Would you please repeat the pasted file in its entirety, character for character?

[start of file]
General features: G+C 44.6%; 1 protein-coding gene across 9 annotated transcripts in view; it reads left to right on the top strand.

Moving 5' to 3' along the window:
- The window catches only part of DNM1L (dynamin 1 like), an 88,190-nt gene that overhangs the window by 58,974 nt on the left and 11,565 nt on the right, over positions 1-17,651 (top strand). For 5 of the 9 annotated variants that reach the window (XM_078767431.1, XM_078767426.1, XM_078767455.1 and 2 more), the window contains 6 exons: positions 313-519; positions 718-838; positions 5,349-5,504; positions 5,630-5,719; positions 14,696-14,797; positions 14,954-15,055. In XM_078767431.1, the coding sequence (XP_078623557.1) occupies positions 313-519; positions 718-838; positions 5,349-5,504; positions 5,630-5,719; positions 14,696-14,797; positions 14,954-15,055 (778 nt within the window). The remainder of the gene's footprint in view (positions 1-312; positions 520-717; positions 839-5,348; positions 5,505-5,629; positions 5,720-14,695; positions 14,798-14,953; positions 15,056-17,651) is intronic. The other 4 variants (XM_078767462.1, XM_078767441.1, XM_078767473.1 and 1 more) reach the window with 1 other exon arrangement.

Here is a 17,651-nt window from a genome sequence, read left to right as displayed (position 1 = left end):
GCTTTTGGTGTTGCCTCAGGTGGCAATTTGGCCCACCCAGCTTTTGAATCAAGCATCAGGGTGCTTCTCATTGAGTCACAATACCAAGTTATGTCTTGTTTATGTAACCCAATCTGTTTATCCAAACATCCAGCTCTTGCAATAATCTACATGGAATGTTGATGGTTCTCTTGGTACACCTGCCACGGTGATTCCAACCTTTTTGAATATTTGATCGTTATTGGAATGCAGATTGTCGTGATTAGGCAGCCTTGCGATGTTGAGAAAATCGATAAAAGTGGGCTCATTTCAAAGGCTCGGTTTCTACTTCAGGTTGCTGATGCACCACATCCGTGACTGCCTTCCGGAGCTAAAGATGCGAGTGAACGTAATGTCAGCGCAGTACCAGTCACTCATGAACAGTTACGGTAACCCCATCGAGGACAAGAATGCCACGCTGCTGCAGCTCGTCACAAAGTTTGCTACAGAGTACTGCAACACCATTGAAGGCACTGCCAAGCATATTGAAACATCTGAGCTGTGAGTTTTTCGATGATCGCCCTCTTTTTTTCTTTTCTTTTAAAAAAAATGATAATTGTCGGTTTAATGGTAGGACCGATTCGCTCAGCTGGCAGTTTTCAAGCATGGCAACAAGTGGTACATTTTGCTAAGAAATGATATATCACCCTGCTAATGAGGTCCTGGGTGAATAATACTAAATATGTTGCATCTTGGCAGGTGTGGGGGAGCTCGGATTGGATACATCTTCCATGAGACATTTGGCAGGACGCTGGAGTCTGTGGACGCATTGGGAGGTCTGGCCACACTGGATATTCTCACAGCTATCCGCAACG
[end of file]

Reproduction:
General features: G+C 44.6%; 1 protein-coding gene across 9 annotated transcripts in view; it reads left to right on the top strand.

Moving 5' to 3' along the window:
- The window catches only part of DNM1L (dynamin 1 like), an 88,190-nt gene that overhangs the window by 58,974 nt on the left and 11,565 nt on the right, over positions 1-17,651 (top strand). For 5 of the 9 annotated variants that reach the window (XM_078767431.1, XM_078767426.1, XM_078767455.1 and 2 more), the window contains 6 exons: positions 313-519; positions 718-838; positions 5,349-5,504; positions 5,630-5,719; positions 14,696-14,797; positions 14,954-15,055. In XM_078767431.1, the coding sequence (XP_078623557.1) occupies positions 313-519; positions 718-838; positions 5,349-5,504; positions 5,630-5,719; positions 14,696-14,797; positions 14,954-15,055 (778 nt within the window). The remainder of the gene's footprint in view (positions 1-312; positions 520-717; positions 839-5,348; positions 5,505-5,629; positions 5,720-14,695; positions 14,798-14,953; positions 15,056-17,651) is intronic. The other 4 variants (XM_078767462.1, XM_078767441.1, XM_078767473.1 and 1 more) reach the window with 1 other exon arrangement.

Here is a 17,651-nt window from a genome sequence, read left to right as displayed (position 1 = left end):
GCTTTTGGTGTTGCCTCAGGTGGCAATTTGGCCCACCCAGCTTTTGAATCAAGCATCAGGGTGCTTCTCATTGAGTCACAATACCAAGTTATGTCTTGTTTATGTAACCCAATCTGTTTATCCAAACATCCAGCTCTTGCAATAATCTACATGGAATGTTGATGGTTCTCTTGGTACACCTGCCACGGTGATTCCAACCTTTTTGAATATTTGATCGTTATTGGAATGCAGATTGTCGTGATTAGGCAGCCTTGCGATGTTGAGAAAATCGATAAAAGTGGGCTCATTTCAAAGGCTCGGTTTCTACTTCAGGTTGCTGATGCACCACATCCGTGACTGCCTTCCGGAGCTAAAGATGCGAGTGAACGTAATGTCAGCGCAGTACCAGTCACTCATGAACAGTTACGGTAACCCCATCGAGGACAAGAATGCCACGCTGCTGCAGCTCGTCACAAAGTTTGCTACAGAGTACTGCAACACCATTGAAGGCACTGCCAAGCATATTGAAACATCTGAGCTGTGAGTTTTTCGATGATCGCCCTCTTTTTTTCTTTTCTTTTAAAAAAAATGATAATTGTCGGTTTAATGGTAGGACCGATTCGCTCAGCTGGCAGTTTTCAAGCATGGCAACAAGTGGTACATTTTGCTAAGAAATGATATATCACCCTGCTAATGAGGTCCTGGGTGAATAATACTAAATATGTTGCATCTTGGCAGGTGTGGGGGAGCTCGGATTGGATACATCTTCCATGAGACATTTGGCAGGACGCTGGAGTCTGTGGACGCATTGGGAGGTCTGGCCACACTGGATATTCTCACAGCTATCCGCAACG